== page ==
Go Down Gamblin'

Somethin' Comin' On

I co-arranged "Go Down Gamblin'" and played the alto sax solo on "Somethin' Comin' On".


The Ultimate BS&T Collection
August 26, 2000

If your appreciation for Blood Sweat & Tears goes beyond just the "hits," then this is the set for you. In addition to the full-length (not edited for radio) versions of such B.S.& T. classics as "Spinning Wheel," "Hi-De-Ho" and "Lucretia McEvil," this collection contains the essential tracks that defined their unique mixture of sounds. From jazz-heavy gems like "Smiling Phases," and "Something's Comin' On," to Rockin' cuts like "Go Down Gamblin'" and "More & More," Blood Sweat & Tears versatility remains truly refreshing. Al Kooper's pre David Clayton Thomas contribution particulary on "I Can't Quit Her," and "I Love You More Than You'll Ever Know," make this a true retrospective. Unfortunately, both discs are not created equal. The second disc is a little thin featuring many cuts between David Clayton Thomas' two stints with the group. However as a total package, this is a must for serious Blood Sweat & Tears fans.

From Experimental to Mainstream
April 29, 2000
By Steve Vrana (Aurora, NE)

Blood, Sweat & Tears started out as an experimental group that blended rock and jazz with a collection of serious musicians led by Al Kooper. The result was the critically acclaimed but poor selling Child Is Father to the Man--the album peaked at No. 47. Exit Koooper, enter David Clayton Thomas and the band's second album, Blood Sweat & Tears, sells two million copies and yields three million-selling singles: You've Made Me So Very Happy," "Spinning Wheel" and "And When I Die." It was a situation that reminded me of the old Starkist tuna commercial: "Sorry, Charlie, people don't want tuna with good taste; they want tuna that tastes good." BS&T's debut hit all the right notes and should have been a big hit, but the masses weren't ready to accept it. Instead, they wanted the more radio-friendly hits. This collection compromises and gives you both.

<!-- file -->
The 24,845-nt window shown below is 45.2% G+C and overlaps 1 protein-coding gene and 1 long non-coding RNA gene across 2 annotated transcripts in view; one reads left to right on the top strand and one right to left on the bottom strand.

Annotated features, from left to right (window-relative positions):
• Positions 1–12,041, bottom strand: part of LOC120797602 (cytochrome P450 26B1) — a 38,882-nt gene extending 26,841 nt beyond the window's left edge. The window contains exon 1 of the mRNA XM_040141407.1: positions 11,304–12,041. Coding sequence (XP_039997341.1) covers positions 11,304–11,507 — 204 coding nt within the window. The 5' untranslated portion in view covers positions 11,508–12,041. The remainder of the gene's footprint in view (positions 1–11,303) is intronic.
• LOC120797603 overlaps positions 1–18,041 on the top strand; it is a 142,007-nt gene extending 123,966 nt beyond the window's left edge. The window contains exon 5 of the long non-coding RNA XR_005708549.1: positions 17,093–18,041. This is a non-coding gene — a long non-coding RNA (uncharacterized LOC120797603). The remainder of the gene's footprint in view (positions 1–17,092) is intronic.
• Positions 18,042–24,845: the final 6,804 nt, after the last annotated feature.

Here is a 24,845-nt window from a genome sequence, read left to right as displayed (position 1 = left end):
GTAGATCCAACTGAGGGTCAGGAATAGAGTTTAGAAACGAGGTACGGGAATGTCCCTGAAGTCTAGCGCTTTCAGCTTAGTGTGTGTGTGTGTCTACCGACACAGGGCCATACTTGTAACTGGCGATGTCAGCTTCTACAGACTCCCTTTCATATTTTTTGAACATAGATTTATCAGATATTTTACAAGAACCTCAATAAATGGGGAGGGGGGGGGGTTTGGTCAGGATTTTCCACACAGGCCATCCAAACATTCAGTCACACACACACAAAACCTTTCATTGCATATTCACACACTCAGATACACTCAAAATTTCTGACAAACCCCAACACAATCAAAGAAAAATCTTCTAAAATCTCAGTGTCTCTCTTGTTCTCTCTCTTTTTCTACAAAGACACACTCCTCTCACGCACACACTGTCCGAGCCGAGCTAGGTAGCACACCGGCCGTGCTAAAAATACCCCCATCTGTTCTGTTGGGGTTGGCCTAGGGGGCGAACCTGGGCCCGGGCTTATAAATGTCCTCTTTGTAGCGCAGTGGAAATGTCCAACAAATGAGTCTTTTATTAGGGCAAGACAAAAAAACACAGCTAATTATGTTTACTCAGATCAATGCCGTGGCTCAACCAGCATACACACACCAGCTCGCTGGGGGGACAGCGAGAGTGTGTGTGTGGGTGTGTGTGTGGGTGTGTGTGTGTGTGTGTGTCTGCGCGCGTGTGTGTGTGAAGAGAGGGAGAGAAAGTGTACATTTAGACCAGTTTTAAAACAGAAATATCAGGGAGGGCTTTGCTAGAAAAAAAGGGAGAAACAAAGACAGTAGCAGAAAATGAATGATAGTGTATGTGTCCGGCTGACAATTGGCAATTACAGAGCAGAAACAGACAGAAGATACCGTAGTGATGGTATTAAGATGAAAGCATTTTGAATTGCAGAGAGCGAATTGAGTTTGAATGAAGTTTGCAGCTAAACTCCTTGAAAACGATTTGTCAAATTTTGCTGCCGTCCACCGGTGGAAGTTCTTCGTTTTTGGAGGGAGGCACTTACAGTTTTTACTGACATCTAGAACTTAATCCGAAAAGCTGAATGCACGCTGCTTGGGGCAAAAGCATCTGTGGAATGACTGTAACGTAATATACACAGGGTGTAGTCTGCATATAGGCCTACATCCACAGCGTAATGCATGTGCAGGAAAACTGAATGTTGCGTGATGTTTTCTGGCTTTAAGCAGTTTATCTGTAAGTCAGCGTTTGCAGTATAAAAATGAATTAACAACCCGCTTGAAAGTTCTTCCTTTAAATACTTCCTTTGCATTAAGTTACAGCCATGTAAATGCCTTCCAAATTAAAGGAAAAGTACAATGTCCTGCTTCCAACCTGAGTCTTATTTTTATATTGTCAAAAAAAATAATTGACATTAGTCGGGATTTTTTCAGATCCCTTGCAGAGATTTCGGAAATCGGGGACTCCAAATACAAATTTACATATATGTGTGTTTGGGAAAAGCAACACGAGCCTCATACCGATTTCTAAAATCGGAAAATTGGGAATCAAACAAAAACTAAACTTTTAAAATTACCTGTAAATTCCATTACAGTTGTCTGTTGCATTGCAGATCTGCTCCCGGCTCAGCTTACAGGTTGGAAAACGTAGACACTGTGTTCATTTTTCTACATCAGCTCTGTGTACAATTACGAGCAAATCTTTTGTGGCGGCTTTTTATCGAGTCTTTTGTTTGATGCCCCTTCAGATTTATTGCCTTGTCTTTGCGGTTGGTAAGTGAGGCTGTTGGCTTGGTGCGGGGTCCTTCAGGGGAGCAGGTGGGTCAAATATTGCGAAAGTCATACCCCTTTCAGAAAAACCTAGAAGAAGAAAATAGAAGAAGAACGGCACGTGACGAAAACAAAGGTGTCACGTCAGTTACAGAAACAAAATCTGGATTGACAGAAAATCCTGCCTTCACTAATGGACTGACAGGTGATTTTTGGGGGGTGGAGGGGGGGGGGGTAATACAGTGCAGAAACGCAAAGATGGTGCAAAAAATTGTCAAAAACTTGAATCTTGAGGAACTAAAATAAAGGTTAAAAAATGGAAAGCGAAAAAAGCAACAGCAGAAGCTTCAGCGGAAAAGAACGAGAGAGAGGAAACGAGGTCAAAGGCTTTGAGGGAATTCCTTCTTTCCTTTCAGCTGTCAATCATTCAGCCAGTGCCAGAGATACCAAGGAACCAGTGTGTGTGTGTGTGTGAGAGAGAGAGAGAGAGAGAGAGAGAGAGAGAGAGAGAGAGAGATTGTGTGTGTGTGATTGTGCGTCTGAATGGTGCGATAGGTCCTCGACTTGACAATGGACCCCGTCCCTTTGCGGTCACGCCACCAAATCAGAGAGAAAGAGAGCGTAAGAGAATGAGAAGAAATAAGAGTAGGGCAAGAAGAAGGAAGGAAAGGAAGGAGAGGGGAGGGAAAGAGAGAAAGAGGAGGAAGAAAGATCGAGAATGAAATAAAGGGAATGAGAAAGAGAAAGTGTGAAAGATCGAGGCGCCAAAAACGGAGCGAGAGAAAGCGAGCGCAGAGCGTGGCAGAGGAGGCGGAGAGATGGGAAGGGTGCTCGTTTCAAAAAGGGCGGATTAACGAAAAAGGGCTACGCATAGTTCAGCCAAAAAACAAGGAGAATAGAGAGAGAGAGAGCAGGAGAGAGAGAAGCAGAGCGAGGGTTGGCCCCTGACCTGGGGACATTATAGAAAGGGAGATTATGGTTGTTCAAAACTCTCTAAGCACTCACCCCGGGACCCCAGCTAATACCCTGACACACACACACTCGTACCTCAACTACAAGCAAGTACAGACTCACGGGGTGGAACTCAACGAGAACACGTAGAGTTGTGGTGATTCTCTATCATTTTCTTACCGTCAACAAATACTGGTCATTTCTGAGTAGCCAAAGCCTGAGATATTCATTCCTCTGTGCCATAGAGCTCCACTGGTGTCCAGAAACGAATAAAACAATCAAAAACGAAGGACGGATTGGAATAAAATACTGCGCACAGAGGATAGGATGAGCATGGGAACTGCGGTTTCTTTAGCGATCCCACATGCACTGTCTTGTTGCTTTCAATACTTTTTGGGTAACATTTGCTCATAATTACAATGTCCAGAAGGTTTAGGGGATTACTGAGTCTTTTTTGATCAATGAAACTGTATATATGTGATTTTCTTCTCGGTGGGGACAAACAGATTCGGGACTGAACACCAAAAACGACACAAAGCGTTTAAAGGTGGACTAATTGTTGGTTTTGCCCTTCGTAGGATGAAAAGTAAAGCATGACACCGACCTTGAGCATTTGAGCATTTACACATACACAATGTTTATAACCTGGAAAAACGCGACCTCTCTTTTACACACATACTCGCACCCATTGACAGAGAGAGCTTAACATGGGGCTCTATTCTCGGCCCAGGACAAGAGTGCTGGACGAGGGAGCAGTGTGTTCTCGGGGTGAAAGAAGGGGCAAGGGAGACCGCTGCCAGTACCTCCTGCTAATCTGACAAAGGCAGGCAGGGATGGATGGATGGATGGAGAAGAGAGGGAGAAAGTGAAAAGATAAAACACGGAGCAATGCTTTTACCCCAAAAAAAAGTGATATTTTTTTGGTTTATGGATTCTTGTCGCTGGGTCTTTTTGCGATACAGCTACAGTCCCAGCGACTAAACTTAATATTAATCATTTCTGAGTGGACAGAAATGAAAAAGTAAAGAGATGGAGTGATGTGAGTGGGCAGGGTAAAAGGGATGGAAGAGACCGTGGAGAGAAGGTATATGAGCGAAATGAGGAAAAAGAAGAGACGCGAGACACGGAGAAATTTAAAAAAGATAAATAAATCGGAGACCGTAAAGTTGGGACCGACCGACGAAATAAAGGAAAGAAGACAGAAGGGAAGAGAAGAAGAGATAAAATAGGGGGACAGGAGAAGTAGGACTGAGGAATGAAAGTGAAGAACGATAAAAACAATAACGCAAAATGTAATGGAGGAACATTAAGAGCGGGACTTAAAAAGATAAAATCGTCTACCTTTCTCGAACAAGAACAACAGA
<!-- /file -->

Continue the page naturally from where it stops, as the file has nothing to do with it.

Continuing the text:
Disc-1 contains four tracks from Child Is Father to the Man and inlcudes most of the hits most fans will recognize. Disc-2 tracks BS&T's decline in popularity. Only "Go Down Gamblin'" reached the Top 40.

While BS&T's Greatest Hits would also give you all the hits on a single disc--and cheaper, too--What Goes Up! will give you a more thorough picture of one of the late-Sixties best ground-breaking bands.